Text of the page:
They postulate the elements of useful goal setting are: Task Complexity; Clarity; Challenge; Commitment and Feedback. The idea is that the goal should be more of a task when it is set - it should be actionable, very clear, it should be important to the team, it should be easy enough (but not trivial) and it should be measurable. The software is helping with all of those through the way it asks it to be formulated and when, and of course by reinforcing the feedback. But you can remember those elements and do them in your "non-team-solution-having" or “by hand” people practice too. 


To use “Set Team Action” effectively a Team Leader must remember:

  • It’s never *your* workspace. This is a shared goal setting exercise to be used In meetings, together as a team. Tempting as it may be, don’t ever write anything in the Set Team Action box on your own without the team and then communicate it to them. #CommandAndControlFTL

  • If your team is Agile, once agreed and written down make sure you transport it as an epic, a user story or at least a card or a ticket to wherever you are having your Sprint representation too whether Jira, Trello or other. It’s one of your most important to-dos not a separate afterthought for Friday's virtual beers;

  • If you only use our team solution’s dashboard in some meetings but not others (i.e. in retros but not daily meets) then you're responsible to keep the Action you set together top of mind, and see if it can be applied in the other times that the team is together or even in their daily communication;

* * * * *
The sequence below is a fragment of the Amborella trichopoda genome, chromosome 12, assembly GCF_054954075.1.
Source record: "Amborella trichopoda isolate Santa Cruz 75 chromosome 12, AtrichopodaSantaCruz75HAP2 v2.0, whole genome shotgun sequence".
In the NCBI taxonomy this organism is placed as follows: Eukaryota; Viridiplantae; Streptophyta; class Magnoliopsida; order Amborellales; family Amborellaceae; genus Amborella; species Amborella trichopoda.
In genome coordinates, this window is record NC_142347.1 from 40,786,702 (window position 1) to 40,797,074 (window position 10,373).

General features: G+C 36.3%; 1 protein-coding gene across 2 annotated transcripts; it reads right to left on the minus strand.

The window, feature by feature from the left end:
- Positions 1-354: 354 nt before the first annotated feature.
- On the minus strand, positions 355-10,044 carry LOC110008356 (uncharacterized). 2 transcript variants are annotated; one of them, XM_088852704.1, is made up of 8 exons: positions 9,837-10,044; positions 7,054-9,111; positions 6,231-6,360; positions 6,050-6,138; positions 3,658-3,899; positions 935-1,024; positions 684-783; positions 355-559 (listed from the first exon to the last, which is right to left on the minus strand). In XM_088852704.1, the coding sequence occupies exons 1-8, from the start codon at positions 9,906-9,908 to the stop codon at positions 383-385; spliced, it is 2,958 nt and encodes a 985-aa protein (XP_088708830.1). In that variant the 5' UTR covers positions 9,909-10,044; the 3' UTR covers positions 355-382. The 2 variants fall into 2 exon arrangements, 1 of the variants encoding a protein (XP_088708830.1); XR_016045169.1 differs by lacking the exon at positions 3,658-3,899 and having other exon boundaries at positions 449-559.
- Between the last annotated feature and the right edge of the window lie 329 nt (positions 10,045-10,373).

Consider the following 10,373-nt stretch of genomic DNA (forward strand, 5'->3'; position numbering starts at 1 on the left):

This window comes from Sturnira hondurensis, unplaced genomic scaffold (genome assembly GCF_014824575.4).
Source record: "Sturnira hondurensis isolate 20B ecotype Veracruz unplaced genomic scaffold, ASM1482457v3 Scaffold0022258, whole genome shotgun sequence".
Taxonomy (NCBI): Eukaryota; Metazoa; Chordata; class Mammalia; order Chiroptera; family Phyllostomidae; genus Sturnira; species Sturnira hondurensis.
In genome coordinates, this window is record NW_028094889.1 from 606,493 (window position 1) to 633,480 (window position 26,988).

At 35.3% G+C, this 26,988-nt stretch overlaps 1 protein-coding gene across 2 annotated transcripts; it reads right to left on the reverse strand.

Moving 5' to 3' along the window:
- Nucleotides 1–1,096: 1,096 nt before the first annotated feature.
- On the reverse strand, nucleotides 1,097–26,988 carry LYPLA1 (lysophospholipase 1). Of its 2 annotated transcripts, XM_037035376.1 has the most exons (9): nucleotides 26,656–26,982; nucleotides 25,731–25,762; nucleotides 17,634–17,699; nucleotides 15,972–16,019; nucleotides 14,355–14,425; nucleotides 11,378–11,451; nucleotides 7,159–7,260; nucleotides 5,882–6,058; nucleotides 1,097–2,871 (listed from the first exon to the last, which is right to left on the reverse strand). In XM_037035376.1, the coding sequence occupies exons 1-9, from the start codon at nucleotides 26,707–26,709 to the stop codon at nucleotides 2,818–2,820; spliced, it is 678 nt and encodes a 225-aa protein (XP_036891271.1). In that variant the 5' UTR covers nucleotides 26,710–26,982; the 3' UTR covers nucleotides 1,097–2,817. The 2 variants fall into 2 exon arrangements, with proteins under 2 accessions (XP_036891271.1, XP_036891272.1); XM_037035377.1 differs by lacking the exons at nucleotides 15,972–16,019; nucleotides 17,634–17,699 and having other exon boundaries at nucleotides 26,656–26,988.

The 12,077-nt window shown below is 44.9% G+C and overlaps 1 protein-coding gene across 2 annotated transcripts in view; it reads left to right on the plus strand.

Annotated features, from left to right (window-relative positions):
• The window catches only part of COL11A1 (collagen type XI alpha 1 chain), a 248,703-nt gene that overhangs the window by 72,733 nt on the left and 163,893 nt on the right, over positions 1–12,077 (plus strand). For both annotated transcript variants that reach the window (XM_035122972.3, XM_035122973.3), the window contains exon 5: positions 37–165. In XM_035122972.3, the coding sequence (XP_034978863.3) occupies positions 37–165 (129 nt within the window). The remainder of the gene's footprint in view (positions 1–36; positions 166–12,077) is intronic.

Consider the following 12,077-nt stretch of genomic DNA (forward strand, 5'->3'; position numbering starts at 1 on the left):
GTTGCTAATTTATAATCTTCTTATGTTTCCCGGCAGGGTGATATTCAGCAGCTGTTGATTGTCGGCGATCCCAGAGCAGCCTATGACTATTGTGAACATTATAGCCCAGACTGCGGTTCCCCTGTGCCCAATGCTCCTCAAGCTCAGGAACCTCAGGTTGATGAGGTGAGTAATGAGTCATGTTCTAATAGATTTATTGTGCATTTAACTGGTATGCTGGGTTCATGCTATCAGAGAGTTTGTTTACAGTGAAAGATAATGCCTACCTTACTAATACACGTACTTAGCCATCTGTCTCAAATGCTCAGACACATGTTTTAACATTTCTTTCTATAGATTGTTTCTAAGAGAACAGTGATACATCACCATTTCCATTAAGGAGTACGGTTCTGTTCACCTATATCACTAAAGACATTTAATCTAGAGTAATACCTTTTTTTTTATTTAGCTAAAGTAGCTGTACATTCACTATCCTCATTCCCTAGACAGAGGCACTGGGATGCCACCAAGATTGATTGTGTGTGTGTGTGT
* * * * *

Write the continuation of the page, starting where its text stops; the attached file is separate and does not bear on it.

• Mind how you formulate it. For a goal to be effective it has to be “specific”, “measurable”, “achievable”, “relevant”, and “time-bound”. By discussing it and setting it together in the team meeting you are already ensuring all of that is true and of course, reviewing it and then changing it to something new depending on the data next time you use the Dashboard together, ensures it’s time-bound but your task is to keep an eye on the formulation - is it clear, is it somewhat pushing your team and is it relevant and emotionally important to them? Then you’re good. If it takes you being the pedantic and obnoxious one asking “do we want to say “achieve” or “do”?” when you type it in the Set Team Action box then so be it! 

  • Be mindful of how this translates into individual goals - i.e. “We will do a “Failing is good” hackathon and work to become more open as a team” is a great shared goal but it is much more effective when it is supported by a collection of mini-actions that each team member can take to ensure they are catching micro-behaviours that are negative such as impression management and that they increase their own abilities in communicating openly. At times, to underline this, it suffices to add something like “We will become more open as a team ... together and individually” to give more weight to the intention. 

In tomorrow’s video we’ll go into some individual examples of goals set by some of the teams we are working with depending on what aspect of their team’s Psychological Safety they are trying to improve, so be sure to check that for some ideas and tips but meanwhile, remember, even if you don’t have access to our solution (not sure why not, takes minutes to get set up and it’s still free for the time being!) then you can still do this on your own as a powerful team exercise and it will reframe your understanding of your people practice as a team leader and of the elements that affect your team wellbeing and therefore productivity as a team.


Stay Psychologically Safe to stay productive, connected and sane.